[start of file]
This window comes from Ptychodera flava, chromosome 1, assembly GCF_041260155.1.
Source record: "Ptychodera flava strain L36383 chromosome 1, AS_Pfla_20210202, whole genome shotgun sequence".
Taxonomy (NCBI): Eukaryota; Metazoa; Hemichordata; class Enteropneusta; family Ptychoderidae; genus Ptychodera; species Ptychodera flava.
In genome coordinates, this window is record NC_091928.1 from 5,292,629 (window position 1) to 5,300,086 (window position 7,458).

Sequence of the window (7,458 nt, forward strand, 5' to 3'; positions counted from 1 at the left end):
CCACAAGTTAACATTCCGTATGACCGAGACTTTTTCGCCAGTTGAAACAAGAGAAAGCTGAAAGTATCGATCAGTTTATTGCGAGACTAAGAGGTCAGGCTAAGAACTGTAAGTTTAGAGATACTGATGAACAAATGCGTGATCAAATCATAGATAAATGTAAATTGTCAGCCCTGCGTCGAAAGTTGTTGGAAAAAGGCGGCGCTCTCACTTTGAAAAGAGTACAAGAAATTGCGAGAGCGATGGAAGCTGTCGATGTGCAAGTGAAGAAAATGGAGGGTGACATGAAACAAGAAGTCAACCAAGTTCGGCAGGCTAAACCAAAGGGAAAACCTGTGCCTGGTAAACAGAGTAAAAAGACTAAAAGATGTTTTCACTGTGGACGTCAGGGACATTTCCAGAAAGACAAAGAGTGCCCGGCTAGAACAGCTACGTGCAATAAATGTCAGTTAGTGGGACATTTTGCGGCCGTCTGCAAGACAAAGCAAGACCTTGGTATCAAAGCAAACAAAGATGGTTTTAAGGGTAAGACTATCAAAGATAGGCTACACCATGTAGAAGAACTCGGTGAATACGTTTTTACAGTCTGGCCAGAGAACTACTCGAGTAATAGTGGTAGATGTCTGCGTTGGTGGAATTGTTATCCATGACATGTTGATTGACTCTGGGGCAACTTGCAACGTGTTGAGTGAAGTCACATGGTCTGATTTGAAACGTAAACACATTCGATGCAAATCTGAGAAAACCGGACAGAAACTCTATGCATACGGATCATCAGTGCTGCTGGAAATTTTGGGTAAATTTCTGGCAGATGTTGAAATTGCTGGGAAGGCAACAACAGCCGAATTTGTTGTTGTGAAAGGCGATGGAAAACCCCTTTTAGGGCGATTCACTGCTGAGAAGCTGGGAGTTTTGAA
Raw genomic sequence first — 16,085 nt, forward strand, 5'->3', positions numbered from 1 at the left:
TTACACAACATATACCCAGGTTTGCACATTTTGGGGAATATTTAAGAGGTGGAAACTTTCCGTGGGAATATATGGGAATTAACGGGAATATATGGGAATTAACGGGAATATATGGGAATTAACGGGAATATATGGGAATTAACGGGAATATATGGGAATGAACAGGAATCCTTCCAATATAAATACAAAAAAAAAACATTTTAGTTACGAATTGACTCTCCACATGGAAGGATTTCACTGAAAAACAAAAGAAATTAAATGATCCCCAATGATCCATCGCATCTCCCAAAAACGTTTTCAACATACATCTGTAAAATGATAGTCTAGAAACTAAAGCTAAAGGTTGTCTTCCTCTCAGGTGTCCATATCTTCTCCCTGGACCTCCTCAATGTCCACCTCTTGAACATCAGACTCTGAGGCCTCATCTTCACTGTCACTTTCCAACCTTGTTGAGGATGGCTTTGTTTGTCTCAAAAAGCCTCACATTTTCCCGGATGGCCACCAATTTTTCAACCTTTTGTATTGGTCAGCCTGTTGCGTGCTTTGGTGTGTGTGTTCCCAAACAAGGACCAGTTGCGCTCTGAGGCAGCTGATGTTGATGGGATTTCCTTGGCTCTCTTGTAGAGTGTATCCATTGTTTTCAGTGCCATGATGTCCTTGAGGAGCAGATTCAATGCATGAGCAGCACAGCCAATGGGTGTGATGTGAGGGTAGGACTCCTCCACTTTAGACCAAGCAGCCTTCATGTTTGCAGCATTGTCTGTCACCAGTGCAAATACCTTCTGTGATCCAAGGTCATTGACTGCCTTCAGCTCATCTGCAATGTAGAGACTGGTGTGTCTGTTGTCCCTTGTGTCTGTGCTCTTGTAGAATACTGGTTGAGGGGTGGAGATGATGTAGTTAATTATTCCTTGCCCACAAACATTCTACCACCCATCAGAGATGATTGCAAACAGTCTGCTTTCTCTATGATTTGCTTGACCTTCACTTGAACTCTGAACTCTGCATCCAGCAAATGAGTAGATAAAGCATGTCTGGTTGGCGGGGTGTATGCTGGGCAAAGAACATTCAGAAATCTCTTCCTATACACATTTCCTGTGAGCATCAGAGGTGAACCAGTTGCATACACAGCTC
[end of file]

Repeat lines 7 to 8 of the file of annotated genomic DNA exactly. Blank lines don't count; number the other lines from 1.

Raw genomic sequence first — 16,085 nt, forward strand, 5'->3', positions numbered from 1 at the left:
TTACACAACATATACCCAGGTTTGCACATTTTGGGGAATATTTAAGAGGTGGAAACTTTCCGTGGGAATATATGGGAATTAACGGGAATATATGGGAATTAACGGGAATATATGGGAATTAACGGGAATATATGGGAATTAACGGGAATATATGGGAATGAACAGGAATCCTTCCAATATAAATACAAAAAAAAAACATTTTAGTTACGAATTGACTCTCCACATGGAAGGATTTCACTGAAAAACAAAAGAAATTAAATGATCCCCAATGATCCATCGCATCTCCCAAAAACGTTTTCAACATACATCTGTAAAATGATAGTCTAGAAACTAAAGCTAAAGGTTGTCTTCCTCTCAGGTGTCCATATCTTCTCCCTGGACCTCCTCAATGTCCACCTCTTGAACATCAGACTCTGAGGCCTCATCTTCACTGTCACTTTCCAACCTTGTTGAGGATGGCTTTGTTTGTCTCAAAAAGCCTCACATTTTCCCGGATGGCCACCAATTTTTCAACCTTTTGTATTGGTCAGCCTGTTGCGTGCTTTGGTGTGTGTGTTCCCAAACAAGGACCAGTTGCGCTCTGAGGCAGCTGATGTTGATGGGATTTCCTTGGCTCTCTTGTAGAGTGTATCCATTGTTTTCAGTGCCATGATGTCCTTGAGGAGCAGATTCAATGCATGAGCAGCACAGCCAATGGGTGTGATGTGAGGGTAGGACTCCTCCACTTTAGACCAAGCAGCCTTCATGTTTGCAGCATTGTCTGTCACCAGTGCAAATACCTTCTGTGATCCAAGGTCATTGACTGCCTTCAGCTCATCTGCAATGTAGAGACTGGTGTGTCTGTTGTCCCTTGTGTCTGTGCTCTTGTAGAATACTGGTTGAGGGGTGGAGATGATGTAGTTAATTATTCCTTGCCCACAAACATTCTACCACCCATCAGAGATGATTGCAAACAGTCTGCTTTCTCTATGATTTGCTTGACCTTCACTTGAACTCTGAACTCTGCATCCAGCAAATGAGTAGATAAAGCATGTCTGGTTGGCGGGGTGTATGCTGGGCAAAGAACATTCAGAAATCTCTTCCTATACACATTTCCTGTGAGCATCAGAGGTGAACCAGTTGCATACACAGCTC